The 2011 census statistics already show signs of negative growth. The 2011 census data showed that population growth rate of children, belonging to the age group of 0-6, had already become negative. The growth rate in this category between 2001 and 2011 is -8.44 percent.

According to him, children in the lower primary school ages are projected to decline from 2847,000 in 1991 to 1638,000 in 2051. This will render more and more schools in the state ‘uneconomic’ and teachers surplus.

A recent study by the education department showed there were 13 teachers for every 30 students in 3,500 uneconomic schools. This works out to one teacher for every two students. The Right to Education (RTE) Act stipulates a Pupil-Teacher Ratio (PTR) of 30 or less for schools with less than 200 enrolled students. Schools with greater enrollment should have a PTR of 40.

The study revealed there were 11 teachers for less than 20 students in 593 schools. On an average, there are 11 teachers to teach 16 students in these schools. There are average 15 teachers to teach 25 students in 517 schools and 17 teachers for every 35 students in 756 schools.

Economic experts have been suggesting closure of all uneconomic schools and retrenchment of surplus teachers. However, the successive governments have been sustaining them and paying teachers salary without doing any work.

“It does not make any economic sense to keep these schools opened for the sake of teachers. The closure of the uneconomic schools may not hurt the children since the state has sufficient schools to cater to all school going children,” says S Irudayarajan, a fellow with CDS.

Rajan, who has done several studies on population, said students from uneconomic schools can easily be relocated to nearby schools as the state had one lower primary school for every square kilometre and one high school for every 4 sq.km.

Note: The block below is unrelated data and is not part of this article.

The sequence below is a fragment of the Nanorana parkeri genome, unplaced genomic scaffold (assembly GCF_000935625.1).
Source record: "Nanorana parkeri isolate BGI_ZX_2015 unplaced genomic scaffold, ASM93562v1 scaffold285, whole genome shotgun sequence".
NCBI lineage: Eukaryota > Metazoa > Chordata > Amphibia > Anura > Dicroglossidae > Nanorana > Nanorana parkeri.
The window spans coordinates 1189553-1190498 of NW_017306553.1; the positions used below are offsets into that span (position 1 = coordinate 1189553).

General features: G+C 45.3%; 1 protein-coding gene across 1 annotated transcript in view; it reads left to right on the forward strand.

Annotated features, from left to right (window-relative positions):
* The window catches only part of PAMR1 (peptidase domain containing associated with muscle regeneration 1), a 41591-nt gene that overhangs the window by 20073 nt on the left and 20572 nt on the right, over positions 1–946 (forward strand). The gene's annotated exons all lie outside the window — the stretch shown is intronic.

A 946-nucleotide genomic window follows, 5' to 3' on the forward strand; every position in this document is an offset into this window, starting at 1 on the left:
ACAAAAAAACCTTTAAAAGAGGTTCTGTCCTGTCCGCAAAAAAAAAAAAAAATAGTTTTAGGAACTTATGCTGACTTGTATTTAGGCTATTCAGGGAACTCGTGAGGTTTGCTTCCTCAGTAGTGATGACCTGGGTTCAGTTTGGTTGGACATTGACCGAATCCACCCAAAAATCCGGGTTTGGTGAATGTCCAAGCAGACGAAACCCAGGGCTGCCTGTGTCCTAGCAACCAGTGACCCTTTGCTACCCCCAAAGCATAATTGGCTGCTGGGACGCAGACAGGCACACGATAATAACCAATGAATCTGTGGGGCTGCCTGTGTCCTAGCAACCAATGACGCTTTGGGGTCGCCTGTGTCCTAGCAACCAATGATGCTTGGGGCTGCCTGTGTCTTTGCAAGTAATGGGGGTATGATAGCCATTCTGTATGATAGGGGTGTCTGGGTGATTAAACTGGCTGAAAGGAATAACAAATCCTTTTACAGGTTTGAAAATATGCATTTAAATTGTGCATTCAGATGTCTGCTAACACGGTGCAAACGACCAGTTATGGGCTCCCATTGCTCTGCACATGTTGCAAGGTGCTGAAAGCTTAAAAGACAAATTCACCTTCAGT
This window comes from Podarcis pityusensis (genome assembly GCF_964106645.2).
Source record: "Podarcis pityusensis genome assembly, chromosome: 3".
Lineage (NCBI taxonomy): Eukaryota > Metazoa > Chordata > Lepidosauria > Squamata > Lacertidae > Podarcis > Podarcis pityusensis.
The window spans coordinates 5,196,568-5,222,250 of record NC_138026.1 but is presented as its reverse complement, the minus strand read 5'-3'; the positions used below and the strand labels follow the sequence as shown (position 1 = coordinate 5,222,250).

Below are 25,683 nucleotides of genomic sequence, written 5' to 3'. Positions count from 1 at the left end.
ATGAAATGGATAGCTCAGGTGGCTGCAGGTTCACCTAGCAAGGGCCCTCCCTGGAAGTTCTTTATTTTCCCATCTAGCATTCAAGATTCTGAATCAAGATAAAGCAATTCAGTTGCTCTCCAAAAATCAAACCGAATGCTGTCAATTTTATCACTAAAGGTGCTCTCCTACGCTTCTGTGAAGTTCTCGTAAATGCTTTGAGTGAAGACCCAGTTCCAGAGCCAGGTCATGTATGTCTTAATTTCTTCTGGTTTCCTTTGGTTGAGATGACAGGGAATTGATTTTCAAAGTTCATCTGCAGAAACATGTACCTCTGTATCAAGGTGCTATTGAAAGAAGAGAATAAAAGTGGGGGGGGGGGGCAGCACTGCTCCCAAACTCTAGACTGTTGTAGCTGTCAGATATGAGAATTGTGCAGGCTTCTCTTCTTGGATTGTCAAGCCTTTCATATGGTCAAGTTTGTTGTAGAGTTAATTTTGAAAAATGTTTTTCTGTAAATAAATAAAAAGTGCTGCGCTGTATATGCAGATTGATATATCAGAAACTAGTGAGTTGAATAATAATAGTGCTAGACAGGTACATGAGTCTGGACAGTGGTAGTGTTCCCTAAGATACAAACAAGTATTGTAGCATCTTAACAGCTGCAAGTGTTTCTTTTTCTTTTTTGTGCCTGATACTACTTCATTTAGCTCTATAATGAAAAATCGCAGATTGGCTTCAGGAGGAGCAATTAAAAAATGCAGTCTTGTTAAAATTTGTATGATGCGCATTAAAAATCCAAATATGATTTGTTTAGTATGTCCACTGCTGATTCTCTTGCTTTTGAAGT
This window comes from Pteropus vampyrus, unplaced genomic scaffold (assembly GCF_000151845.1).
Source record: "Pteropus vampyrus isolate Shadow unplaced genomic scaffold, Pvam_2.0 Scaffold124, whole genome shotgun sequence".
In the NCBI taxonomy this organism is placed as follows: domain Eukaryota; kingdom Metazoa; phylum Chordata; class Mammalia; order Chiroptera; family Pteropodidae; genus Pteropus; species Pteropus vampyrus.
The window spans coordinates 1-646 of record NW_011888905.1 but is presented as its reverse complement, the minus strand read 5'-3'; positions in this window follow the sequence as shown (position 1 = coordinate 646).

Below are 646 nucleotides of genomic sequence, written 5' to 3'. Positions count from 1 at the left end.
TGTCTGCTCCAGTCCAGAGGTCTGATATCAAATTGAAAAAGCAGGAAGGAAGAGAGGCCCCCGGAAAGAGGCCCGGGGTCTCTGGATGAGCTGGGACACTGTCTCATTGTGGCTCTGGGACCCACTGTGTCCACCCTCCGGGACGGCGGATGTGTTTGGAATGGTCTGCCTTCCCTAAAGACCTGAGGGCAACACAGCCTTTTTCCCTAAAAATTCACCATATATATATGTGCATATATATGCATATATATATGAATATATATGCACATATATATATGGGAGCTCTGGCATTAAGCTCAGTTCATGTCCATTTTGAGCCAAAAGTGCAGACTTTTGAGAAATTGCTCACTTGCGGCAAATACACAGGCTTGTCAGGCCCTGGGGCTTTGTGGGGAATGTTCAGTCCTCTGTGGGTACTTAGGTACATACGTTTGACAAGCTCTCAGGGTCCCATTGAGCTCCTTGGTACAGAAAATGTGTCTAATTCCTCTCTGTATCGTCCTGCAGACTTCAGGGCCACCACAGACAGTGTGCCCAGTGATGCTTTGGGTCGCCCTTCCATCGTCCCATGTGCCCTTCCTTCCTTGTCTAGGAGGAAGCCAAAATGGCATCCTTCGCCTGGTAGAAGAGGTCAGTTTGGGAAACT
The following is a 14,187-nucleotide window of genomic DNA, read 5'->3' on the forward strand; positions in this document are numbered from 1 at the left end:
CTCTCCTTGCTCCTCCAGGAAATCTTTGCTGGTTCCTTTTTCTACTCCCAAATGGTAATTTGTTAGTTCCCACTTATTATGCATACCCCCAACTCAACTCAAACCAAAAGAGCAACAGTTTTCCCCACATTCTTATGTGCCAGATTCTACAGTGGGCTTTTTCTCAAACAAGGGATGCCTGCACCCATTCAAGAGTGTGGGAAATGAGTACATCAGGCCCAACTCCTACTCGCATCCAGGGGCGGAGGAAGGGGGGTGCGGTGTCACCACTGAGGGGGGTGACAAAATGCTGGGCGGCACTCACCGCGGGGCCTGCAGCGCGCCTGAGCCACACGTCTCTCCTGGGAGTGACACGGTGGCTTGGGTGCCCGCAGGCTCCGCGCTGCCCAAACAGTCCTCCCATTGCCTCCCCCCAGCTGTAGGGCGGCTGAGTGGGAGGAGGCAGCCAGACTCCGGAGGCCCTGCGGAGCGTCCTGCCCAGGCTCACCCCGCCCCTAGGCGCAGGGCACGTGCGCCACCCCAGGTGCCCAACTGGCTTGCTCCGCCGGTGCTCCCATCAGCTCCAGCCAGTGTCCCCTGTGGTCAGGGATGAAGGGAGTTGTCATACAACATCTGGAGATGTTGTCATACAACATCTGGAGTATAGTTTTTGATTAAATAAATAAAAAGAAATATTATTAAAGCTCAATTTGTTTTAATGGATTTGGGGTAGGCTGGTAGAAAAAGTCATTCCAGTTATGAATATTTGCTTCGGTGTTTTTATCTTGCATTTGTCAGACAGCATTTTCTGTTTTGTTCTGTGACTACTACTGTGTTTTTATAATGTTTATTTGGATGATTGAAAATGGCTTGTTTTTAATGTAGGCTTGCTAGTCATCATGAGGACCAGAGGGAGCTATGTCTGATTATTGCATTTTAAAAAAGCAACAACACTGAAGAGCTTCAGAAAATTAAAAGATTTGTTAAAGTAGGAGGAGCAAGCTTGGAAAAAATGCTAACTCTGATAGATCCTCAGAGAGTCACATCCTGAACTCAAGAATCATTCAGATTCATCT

Economists and demographers see huge economic opportunity from the closure of the uneconomic schools. Zacharia feels that the state could solve the acute shortage of old age homes faced if the government allows uneconomic schools to be converted as old age homes.

“Old age homes currently available in the state are not sufficient to meet the growing demand. A substantial number of the aged are forced to move to old age homes as those who are supposed to support them are going away from the state in search of jobs,” says Zacharia.

Irudayarajan says the state could use the opportunity to improve the quality of education in the state. The standard of education in the state has been witnessing a steady decline over the years.

The study conducted at the instance of the Accountant General showed that five percent of the students in Std VII cannot identify alphabets. Thirty five percent of the students can’t read or write their mother tongue. Eighty five percent students are poor in basic science and 73 percent in mathematics.

The grasp of three Rs (reading, writing and arithmetic) was found very low among class four students as well. It showed that 47% students can’t write in Malayalam and 25% in English. The case with maths and science is worse. While 63% students are poor in mathematics, 73% do not have even basic knowledge in science.

State Education Secretary APM Mohammed Hanish does not agree with the experts regarding shut down of uneconomic schools. He told Firstpost that government and aided schools still had a major role to play in sustaining the achievements made by the state in the education sector.

He said that the government and aided schools were not getting adequate enrollment as parents were showing preference for private schools due to slide in the quality of teaching in government schools.

Hanish said that the government would address the problem by improving the infrastructure and quality of teaching in government and aided schools.